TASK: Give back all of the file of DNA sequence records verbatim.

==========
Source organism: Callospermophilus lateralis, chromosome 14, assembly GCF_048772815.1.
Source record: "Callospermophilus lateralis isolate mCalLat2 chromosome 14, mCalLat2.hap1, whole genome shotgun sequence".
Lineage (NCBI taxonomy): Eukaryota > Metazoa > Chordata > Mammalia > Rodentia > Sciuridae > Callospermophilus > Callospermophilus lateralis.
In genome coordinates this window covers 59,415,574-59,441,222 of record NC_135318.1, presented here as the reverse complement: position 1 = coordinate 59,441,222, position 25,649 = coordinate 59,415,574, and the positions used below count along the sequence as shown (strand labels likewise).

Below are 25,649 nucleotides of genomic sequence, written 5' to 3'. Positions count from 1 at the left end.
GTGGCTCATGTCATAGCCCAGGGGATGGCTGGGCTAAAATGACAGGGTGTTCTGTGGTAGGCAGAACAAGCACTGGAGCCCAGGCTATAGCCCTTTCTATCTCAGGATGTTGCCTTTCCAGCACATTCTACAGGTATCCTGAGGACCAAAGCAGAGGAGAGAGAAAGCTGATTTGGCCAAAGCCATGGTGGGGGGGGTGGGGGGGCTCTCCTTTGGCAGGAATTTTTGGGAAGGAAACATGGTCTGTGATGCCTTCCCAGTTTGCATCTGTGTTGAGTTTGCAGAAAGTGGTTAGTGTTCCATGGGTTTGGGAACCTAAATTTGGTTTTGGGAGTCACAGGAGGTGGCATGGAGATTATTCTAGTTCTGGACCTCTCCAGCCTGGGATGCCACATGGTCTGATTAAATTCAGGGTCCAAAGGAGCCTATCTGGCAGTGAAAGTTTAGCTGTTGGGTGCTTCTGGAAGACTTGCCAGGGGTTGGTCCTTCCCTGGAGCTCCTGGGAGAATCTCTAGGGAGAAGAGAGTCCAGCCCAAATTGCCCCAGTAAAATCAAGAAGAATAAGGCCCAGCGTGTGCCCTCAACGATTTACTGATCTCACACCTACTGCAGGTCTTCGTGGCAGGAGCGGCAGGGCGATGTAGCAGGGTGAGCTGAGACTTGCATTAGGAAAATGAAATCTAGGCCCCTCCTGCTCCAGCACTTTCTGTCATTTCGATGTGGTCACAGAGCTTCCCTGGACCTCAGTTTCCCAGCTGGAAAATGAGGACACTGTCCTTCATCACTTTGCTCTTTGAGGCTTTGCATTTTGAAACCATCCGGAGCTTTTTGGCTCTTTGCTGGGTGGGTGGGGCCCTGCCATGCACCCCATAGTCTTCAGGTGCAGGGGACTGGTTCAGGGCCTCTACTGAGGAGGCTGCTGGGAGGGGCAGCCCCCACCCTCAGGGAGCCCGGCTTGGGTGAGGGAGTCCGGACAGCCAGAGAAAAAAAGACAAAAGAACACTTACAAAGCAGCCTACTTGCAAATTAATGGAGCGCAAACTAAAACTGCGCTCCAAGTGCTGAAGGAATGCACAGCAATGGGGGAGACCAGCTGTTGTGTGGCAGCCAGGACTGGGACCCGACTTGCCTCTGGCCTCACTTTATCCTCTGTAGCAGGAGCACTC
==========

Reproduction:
Source organism: Callospermophilus lateralis, chromosome 14, assembly GCF_048772815.1.
Source record: "Callospermophilus lateralis isolate mCalLat2 chromosome 14, mCalLat2.hap1, whole genome shotgun sequence".
Lineage (NCBI taxonomy): Eukaryota > Metazoa > Chordata > Mammalia > Rodentia > Sciuridae > Callospermophilus > Callospermophilus lateralis.
In genome coordinates this window covers 59,415,574-59,441,222 of record NC_135318.1, presented here as the reverse complement: position 1 = coordinate 59,441,222, position 25,649 = coordinate 59,415,574, and the positions used below count along the sequence as shown (strand labels likewise).

Below are 25,649 nucleotides of genomic sequence, written 5' to 3'. Positions count from 1 at the left end.
GTGGCTCATGTCATAGCCCAGGGGATGGCTGGGCTAAAATGACAGGGTGTTCTGTGGTAGGCAGAACAAGCACTGGAGCCCAGGCTATAGCCCTTTCTATCTCAGGATGTTGCCTTTCCAGCACATTCTACAGGTATCCTGAGGACCAAAGCAGAGGAGAGAGAAAGCTGATTTGGCCAAAGCCATGGTGGGGGGGGTGGGGGGGCTCTCCTTTGGCAGGAATTTTTGGGAAGGAAACATGGTCTGTGATGCCTTCCCAGTTTGCATCTGTGTTGAGTTTGCAGAAAGTGGTTAGTGTTCCATGGGTTTGGGAACCTAAATTTGGTTTTGGGAGTCACAGGAGGTGGCATGGAGATTATTCTAGTTCTGGACCTCTCCAGCCTGGGATGCCACATGGTCTGATTAAATTCAGGGTCCAAAGGAGCCTATCTGGCAGTGAAAGTTTAGCTGTTGGGTGCTTCTGGAAGACTTGCCAGGGGTTGGTCCTTCCCTGGAGCTCCTGGGAGAATCTCTAGGGAGAAGAGAGTCCAGCCCAAATTGCCCCAGTAAAATCAAGAAGAATAAGGCCCAGCGTGTGCCCTCAACGATTTACTGATCTCACACCTACTGCAGGTCTTCGTGGCAGGAGCGGCAGGGCGATGTAGCAGGGTGAGCTGAGACTTGCATTAGGAAAATGAAATCTAGGCCCCTCCTGCTCCAGCACTTTCTGTCATTTCGATGTGGTCACAGAGCTTCCCTGGACCTCAGTTTCCCAGCTGGAAAATGAGGACACTGTCCTTCATCACTTTGCTCTTTGAGGCTTTGCATTTTGAAACCATCCGGAGCTTTTTGGCTCTTTGCTGGGTGGGTGGGGCCCTGCCATGCACCCCATAGTCTTCAGGTGCAGGGGACTGGTTCAGGGCCTCTACTGAGGAGGCTGCTGGGAGGGGCAGCCCCCACCCTCAGGGAGCCCGGCTTGGGTGAGGGAGTCCGGACAGCCAGAGAAAAAAAGACAAAAGAACACTTACAAAGCAGCCTACTTGCAAATTAATGGAGCGCAAACTAAAACTGCGCTCCAAGTGCTGAAGGAATGCACAGCAATGGGGGAGACCAGCTGTTGTGTGGCAGCCAGGACTGGGACCCGACTTGCCTCTGGCCTCACTTTATCCTCTGTAGCAGGAGCACTC